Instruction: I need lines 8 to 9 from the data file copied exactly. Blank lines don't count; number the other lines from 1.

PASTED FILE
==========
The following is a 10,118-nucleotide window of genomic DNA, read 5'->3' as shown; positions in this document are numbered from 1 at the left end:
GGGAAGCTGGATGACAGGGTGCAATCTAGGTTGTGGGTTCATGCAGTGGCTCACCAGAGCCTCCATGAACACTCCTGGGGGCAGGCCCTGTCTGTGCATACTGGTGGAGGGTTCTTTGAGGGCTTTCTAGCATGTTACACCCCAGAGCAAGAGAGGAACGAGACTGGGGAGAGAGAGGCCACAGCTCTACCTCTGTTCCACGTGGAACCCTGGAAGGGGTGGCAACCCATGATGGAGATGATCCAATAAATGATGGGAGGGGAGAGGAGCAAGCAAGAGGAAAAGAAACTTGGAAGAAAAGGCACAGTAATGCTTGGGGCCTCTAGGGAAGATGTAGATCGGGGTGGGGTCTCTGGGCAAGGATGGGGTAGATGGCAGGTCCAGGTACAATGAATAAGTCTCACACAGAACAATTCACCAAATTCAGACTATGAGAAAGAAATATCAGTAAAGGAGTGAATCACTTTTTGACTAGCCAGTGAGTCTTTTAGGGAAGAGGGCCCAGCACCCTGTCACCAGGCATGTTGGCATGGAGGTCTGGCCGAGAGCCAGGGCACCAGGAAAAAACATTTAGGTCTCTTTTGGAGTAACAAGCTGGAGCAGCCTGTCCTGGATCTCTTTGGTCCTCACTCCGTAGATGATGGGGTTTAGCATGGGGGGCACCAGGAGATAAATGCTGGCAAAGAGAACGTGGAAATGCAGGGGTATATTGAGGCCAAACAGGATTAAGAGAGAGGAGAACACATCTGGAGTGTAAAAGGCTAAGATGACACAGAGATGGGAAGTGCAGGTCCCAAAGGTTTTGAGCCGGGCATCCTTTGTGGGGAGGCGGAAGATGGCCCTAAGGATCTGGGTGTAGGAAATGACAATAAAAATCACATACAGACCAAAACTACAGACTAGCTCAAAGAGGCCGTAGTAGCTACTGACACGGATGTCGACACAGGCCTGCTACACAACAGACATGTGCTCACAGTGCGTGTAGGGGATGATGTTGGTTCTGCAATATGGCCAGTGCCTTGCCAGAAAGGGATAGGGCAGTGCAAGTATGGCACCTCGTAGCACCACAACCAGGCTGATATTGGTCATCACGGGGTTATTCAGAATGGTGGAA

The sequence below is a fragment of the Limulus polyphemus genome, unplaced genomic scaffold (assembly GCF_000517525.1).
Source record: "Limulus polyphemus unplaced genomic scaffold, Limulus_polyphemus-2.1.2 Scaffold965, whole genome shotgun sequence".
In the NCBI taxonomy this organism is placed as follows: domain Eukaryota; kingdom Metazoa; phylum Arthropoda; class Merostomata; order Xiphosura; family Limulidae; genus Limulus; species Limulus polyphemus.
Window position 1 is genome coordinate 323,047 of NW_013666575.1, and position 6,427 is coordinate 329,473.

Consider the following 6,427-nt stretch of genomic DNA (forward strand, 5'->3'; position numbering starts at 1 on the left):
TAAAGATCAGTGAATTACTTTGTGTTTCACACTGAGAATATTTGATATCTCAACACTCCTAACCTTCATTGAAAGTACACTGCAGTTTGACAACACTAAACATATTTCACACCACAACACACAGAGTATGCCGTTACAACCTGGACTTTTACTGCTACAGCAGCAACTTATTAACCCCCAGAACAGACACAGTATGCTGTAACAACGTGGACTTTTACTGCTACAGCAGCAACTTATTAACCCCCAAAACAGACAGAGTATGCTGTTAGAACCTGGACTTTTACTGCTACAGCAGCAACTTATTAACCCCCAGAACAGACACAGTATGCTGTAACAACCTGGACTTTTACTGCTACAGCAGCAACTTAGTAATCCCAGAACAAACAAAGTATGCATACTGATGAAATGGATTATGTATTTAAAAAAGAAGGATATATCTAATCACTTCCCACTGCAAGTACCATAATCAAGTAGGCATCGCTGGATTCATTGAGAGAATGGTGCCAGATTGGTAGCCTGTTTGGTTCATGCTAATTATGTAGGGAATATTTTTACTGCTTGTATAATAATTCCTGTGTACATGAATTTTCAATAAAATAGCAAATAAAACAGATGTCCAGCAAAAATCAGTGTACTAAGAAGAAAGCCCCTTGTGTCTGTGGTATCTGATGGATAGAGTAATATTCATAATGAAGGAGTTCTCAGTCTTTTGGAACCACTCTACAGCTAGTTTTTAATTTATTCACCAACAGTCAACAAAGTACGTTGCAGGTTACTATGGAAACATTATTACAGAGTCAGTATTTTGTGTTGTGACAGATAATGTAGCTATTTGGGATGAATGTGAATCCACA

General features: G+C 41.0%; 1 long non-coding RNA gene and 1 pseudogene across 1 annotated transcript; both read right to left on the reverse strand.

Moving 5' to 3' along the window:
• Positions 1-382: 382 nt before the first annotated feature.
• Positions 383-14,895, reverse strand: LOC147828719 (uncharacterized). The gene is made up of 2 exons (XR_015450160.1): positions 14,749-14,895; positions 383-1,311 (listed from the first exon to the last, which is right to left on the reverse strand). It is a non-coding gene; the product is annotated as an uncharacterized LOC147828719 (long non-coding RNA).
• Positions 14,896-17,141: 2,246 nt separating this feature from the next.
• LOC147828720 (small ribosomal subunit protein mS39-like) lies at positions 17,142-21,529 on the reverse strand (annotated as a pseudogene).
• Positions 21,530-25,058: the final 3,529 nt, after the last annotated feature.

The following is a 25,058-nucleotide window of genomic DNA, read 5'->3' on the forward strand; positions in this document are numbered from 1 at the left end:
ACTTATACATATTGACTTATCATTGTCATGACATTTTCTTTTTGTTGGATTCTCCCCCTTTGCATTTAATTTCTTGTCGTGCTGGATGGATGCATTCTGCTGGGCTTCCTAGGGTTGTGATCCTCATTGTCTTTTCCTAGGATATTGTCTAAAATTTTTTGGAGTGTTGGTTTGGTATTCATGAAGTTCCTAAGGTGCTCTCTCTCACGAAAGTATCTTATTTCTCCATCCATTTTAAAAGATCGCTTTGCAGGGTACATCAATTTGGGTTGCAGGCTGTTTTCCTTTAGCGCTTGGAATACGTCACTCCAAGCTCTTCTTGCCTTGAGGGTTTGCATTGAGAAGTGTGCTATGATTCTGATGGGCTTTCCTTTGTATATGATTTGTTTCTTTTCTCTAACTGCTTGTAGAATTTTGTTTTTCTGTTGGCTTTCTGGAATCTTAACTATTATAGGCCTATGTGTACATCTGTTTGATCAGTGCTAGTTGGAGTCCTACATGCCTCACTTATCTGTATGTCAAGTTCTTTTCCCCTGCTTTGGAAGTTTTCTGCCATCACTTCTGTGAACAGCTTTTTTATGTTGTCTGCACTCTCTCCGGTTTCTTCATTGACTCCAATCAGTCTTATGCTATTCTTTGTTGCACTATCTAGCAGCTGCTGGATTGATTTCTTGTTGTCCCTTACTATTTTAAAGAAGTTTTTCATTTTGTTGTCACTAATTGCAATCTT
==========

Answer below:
TAAAGATCAGTGAATTACTTTGTGTTTCACACTGAGAATATTTGATATCTCAACACTCCTAACCTTCATTGAAAGTACACTGCAGTTTGACAACACTAAACATATTTCACACCACAACACACAGAGTATGCCGTTACAACCTGGACTTTTACTGCTACAGCAGCAACTTATTAACCCCCAGAACAGACACAGTATGCTGTAACAACGTGGACTTTTACTGCTACAGCAGCAACTTATTAACCCCCAAAACAGACAGAGTATGCTGTTAGAACCTGGACTTTTACTGCTACAGCAGCAACTTATTAACCCCCAGAACAGACACAGTATGCTGTAACAACCTGGACTTTTACTGCTACAGCAGCAACTTAGTAATCCCAGAACAAACAAAGTATGCATACTGATGAAATGGATTATGTATTTAAAAAAGAAGGATATATCTAATCACTTCCCACTGCAAGTACCATAATCAAGTAGGCATCGCTGGATTCATTGAGAGAATGGTGCCAGATTGGTAGCCTGTTTGGTTCATGCTAATTATGTAGGGAATATTTTTACTGCTTGTATAATAATTCCTGTGTACATGAATTTTCAATAAAATAGCAAATAAAACAGATGTCCAGCAAAAATCAGTGTACTAAGAAGAAAGCCCCTTGTGTCTGTGGTATCTGATGGATAGAGTAATATTCATAATGAAGGAGTTCTCAGTCTTTTGGAACCACTCTACAGCTAGTTTTTAATTTATTCACCAACAGTCAACAAAGTACGTTGCAGGTTACTATGGAAACATTATTACAGAGTCAGTATTTTGTGTTGTGACAGATAATGTAGCTATTTGGGATGAATGTGAATCCACA

General features: G+C 41.0%; 1 long non-coding RNA gene and 1 pseudogene across 1 annotated transcript; both read right to left on the reverse strand.